Journal of TFAM No.34

主編語
Editor-in-chief’s Note

《現代美術學報》第34期由本人策劃、台北市立美術館與春之文化基金會合辦的「檔案轉向:東亞當代藝術與台灣(1960-1989)國際學術研討會」論文為內容。會議在2017年4月8-9日舉行,來自澳、德、美、中、馬、新、日、港、法、菲、韓、台等多國學者,共發表共15篇論文發表與8篇個案研究,是近年來國內藝術界較具規模與學術深度的國際會議。會議係為了回應近年來國際間對二次大戰後東亞各國的當代藝術的重探歷史趨勢。

A Note from the Editor-in-chief

CHIANG Po-Shin

Assistant Professor, Department of Art History and Institute of Art History and Art Criticism, Tainan National University of the Arts

Abstract

The No.34 issue of the Journal of Taipei Fine Arts Museum is composed by the theses from the international symposium titled Archival Turn: East Asian Contemporary Art and Taiwan (1960-1989). Collaborating with Taipei Fine Art Museum and Spring Foundation, I planned the conference, which took place on 8th and 9th April 2017, with the participation of scholars from various countries, such as Australia, Germany, America, China, Malaysia, Singapore, Japan, Hong Kong, France, the Philippines, Korea and Taiwan. Fifteen essays and eight case studies were presented at the venue, and it was an international symposium with relatively massive scale and academic depth in the Taiwanese art circle lately. The conference aimed to make a response to the recent trend to re-explore the history of contemporary art in various countries of East Asia after World War II.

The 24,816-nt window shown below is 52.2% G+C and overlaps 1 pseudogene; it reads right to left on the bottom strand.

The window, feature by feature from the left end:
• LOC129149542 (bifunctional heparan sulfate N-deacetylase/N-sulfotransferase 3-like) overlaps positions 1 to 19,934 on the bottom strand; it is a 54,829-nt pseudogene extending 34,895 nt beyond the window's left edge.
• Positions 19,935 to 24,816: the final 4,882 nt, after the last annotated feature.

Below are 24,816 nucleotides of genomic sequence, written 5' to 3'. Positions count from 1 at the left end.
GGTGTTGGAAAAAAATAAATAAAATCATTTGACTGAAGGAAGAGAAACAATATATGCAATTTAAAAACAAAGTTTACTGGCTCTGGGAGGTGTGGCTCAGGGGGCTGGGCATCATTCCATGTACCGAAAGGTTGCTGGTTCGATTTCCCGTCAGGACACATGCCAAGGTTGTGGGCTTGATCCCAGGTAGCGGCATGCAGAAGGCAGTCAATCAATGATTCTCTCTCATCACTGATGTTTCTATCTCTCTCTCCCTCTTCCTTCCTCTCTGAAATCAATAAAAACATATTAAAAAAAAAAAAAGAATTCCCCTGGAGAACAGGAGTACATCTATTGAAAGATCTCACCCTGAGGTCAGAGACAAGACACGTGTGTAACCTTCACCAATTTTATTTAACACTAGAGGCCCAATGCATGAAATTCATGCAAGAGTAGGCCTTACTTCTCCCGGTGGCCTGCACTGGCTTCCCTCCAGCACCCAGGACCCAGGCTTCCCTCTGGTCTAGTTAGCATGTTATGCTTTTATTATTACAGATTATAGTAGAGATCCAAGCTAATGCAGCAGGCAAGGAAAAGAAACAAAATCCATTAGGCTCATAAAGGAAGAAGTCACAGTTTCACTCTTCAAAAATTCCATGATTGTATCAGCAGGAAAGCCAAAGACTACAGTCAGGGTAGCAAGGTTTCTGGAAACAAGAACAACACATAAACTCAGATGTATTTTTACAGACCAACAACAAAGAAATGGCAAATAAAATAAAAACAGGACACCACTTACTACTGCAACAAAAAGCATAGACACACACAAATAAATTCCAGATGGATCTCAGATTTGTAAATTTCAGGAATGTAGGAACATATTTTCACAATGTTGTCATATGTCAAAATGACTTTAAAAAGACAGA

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Indeterminate Temporality Embedded in Nam June Paik’s Early Experiments from 1959 to 1963

KIM Hee-young

Professor, Department of Fine Art, College of Arts, Kookmin University, Seoul, Korea

Abstract

This paper revisits Nam June Paik’s early experiment from 1959 to 1963 in Germany as an archive, which is not fixed in history, but still viable to our understanding of the indeterminacy in contemporary experiences. It intends to evoke a future-oriented model of memory by investigating the historical, aesthetic, and socio-cultural context, in which his early work was formed and structured. His early work addresses his critical questions posed on the conventional boundaries between music, sound, electronics, space, and time. His initial interest in music had developed by embracing electronic music and consequently performance. Employing television as a medium, his first solo exhibition Exposition of Music-Electronic Television in Wuppertal manifested his radical experiment in art. This paper contends that Paik’s early experiment, which challenged the conventions in art, was an invasive effort to intervene what was centralized and established. It looks into the conceptual and practical paths, in which Paik developed his interests in indeterminate temporality against the backdrop of the historical context of postwar West Germany. His radical experiment made a breakthrough in both the aesthetic and the political rebels.